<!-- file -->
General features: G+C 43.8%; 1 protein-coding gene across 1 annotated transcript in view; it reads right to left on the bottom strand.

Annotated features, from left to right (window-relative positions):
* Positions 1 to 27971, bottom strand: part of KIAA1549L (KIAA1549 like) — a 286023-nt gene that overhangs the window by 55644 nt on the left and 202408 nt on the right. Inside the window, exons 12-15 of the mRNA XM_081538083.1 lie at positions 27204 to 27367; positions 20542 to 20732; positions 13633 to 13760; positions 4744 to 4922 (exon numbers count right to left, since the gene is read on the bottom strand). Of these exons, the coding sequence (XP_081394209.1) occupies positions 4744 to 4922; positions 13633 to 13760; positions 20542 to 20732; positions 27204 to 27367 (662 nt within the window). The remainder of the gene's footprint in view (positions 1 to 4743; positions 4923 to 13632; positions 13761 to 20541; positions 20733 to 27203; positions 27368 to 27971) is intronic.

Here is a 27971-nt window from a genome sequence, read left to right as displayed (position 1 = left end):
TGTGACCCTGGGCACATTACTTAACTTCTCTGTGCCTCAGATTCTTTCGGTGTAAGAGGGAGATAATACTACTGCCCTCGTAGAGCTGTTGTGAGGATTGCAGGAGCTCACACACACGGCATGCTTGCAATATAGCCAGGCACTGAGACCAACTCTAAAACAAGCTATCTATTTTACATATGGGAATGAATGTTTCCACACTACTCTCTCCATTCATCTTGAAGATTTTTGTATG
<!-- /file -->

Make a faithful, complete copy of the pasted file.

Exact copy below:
General features: G+C 43.8%; 1 protein-coding gene across 1 annotated transcript in view; it reads right to left on the bottom strand.

Annotated features, from left to right (window-relative positions):
* Positions 1 to 27971, bottom strand: part of KIAA1549L (KIAA1549 like) — a 286023-nt gene that overhangs the window by 55644 nt on the left and 202408 nt on the right. Inside the window, exons 12-15 of the mRNA XM_081538083.1 lie at positions 27204 to 27367; positions 20542 to 20732; positions 13633 to 13760; positions 4744 to 4922 (exon numbers count right to left, since the gene is read on the bottom strand). Of these exons, the coding sequence (XP_081394209.1) occupies positions 4744 to 4922; positions 13633 to 13760; positions 20542 to 20732; positions 27204 to 27367 (662 nt within the window). The remainder of the gene's footprint in view (positions 1 to 4743; positions 4923 to 13632; positions 13761 to 20541; positions 20733 to 27203; positions 27368 to 27971) is intronic.

Here is a 27971-nt window from a genome sequence, read left to right as displayed (position 1 = left end):
TGTGACCCTGGGCACATTACTTAACTTCTCTGTGCCTCAGATTCTTTCGGTGTAAGAGGGAGATAATACTACTGCCCTCGTAGAGCTGTTGTGAGGATTGCAGGAGCTCACACACACGGCATGCTTGCAATATAGCCAGGCACTGAGACCAACTCTAAAACAAGCTATCTATTTTACATATGGGAATGAATGTTTCCACACTACTCTCTCCATTCATCTTGAAGATTTTTGTATG